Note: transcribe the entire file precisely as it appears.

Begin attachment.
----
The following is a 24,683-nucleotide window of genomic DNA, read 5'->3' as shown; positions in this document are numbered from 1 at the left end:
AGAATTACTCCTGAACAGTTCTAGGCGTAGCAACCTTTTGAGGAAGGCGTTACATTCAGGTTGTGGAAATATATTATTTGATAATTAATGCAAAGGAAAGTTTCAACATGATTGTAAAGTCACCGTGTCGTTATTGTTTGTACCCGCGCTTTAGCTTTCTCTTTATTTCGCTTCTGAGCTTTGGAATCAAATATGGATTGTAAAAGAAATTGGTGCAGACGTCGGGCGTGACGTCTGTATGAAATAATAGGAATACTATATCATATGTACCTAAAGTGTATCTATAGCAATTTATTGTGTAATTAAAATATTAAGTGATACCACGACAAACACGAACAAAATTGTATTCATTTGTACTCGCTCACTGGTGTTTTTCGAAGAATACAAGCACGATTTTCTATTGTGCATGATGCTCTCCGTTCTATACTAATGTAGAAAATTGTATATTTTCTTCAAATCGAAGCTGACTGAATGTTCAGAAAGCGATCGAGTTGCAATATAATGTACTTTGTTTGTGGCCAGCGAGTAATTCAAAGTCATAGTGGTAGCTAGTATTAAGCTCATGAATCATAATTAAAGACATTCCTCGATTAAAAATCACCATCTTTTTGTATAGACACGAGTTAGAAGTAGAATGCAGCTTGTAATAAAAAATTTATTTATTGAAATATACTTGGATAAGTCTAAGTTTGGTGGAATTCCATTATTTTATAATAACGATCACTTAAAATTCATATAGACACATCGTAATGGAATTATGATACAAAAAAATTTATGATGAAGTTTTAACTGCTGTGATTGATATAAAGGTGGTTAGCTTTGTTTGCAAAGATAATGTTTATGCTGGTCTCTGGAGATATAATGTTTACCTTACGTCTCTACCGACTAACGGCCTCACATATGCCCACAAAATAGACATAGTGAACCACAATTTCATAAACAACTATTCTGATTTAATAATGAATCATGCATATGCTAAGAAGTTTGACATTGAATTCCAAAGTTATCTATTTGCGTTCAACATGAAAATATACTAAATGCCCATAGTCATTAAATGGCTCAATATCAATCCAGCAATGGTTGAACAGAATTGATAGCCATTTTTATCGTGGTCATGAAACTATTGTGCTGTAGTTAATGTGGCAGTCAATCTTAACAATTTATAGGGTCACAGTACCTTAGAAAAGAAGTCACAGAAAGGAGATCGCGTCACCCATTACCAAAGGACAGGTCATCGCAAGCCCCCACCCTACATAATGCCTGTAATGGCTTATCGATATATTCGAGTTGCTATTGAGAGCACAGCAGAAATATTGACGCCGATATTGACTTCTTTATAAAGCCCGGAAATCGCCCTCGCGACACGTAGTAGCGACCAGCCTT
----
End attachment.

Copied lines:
The following is a 24,683-nucleotide window of genomic DNA, read 5'->3' as shown; positions in this document are numbered from 1 at the left end:
AGAATTACTCCTGAACAGTTCTAGGCGTAGCAACCTTTTGAGGAAGGCGTTACATTCAGGTTGTGGAAATATATTATTTGATAATTAATGCAAAGGAAAGTTTCAACATGATTGTAAAGTCACCGTGTCGTTATTGTTTGTACCCGCGCTTTAGCTTTCTCTTTATTTCGCTTCTGAGCTTTGGAATCAAATATGGATTGTAAAAGAAATTGGTGCAGACGTCGGGCGTGACGTCTGTATGAAATAATAGGAATACTATATCATATGTACCTAAAGTGTATCTATAGCAATTTATTGTGTAATTAAAATATTAAGTGATACCACGACAAACACGAACAAAATTGTATTCATTTGTACTCGCTCACTGGTGTTTTTCGAAGAATACAAGCACGATTTTCTATTGTGCATGATGCTCTCCGTTCTATACTAATGTAGAAAATTGTATATTTTCTTCAAATCGAAGCTGACTGAATGTTCAGAAAGCGATCGAGTTGCAATATAATGTACTTTGTTTGTGGCCAGCGAGTAATTCAAAGTCATAGTGGTAGCTAGTATTAAGCTCATGAATCATAATTAAAGACATTCCTCGATTAAAAATCACCATCTTTTTGTATAGACACGAGTTAGAAGTAGAATGCAGCTTGTAATAAAAAATTTATTTATTGAAATATACTTGGATAAGTCTAAGTTTGGTGGAATTCCATTATTTTATAATAACGATCACTTAAAATTCATATAGACACATCGTAATGGAATTATGATACAAAAAAATTTATGATGAAGTTTTAACTGCTGTGATTGATATAAAGGTGGTTAGCTTTGTTTGCAAAGATAATGTTTATGCTGGTCTCTGGAGATATAATGTTTACCTTACGTCTCTACCGACTAACGGCCTCACATATGCCCACAAAATAGACATAGTGAACCACAATTTCATAAACAACTATTCTGATTTAATAATGAATCATGCATATGCTAAGAAGTTTGACATTGAATTCCAAAGTTATCTATTTGCGTTCAACATGAAAATATACTAAATGCCCATAGTCATTAAATGGCTCAATATCAATCCAGCAATGGTTGAACAGAATTGATAGCCATTTTTATCGTGGTCATGAAACTATTGTGCTGTAGTTAATGTGGCAGTCAATCTTAACAATTTATAGGGTCACAGTACCTTAGAAAAGAAGTCACAGAAAGGAGATCGCGTCACCCATTACCAAAGGACAGGTCATCGCAAGCCCCCACCCTACATAATGCCTGTAATGGCTTATCGATATATTCGAGTTGCTATTGAGAGCACAGCAGAAATATTGACGCCGATATTGACTTCTTTATAAAGCCCGGAAATCGCCCTCGCGACACGTAGTAGCGACCAGCCTT